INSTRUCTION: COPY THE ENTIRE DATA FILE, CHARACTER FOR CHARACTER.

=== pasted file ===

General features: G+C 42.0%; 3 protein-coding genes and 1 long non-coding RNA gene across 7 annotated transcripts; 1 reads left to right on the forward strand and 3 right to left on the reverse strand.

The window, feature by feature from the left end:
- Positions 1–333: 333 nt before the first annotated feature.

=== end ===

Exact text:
General features: G+C 42.0%; 3 protein-coding genes and 1 long non-coding RNA gene across 7 annotated transcripts; 1 reads left to right on the forward strand and 3 right to left on the reverse strand.

The window, feature by feature from the left end:
- Positions 1–333: 333 nt before the first annotated feature.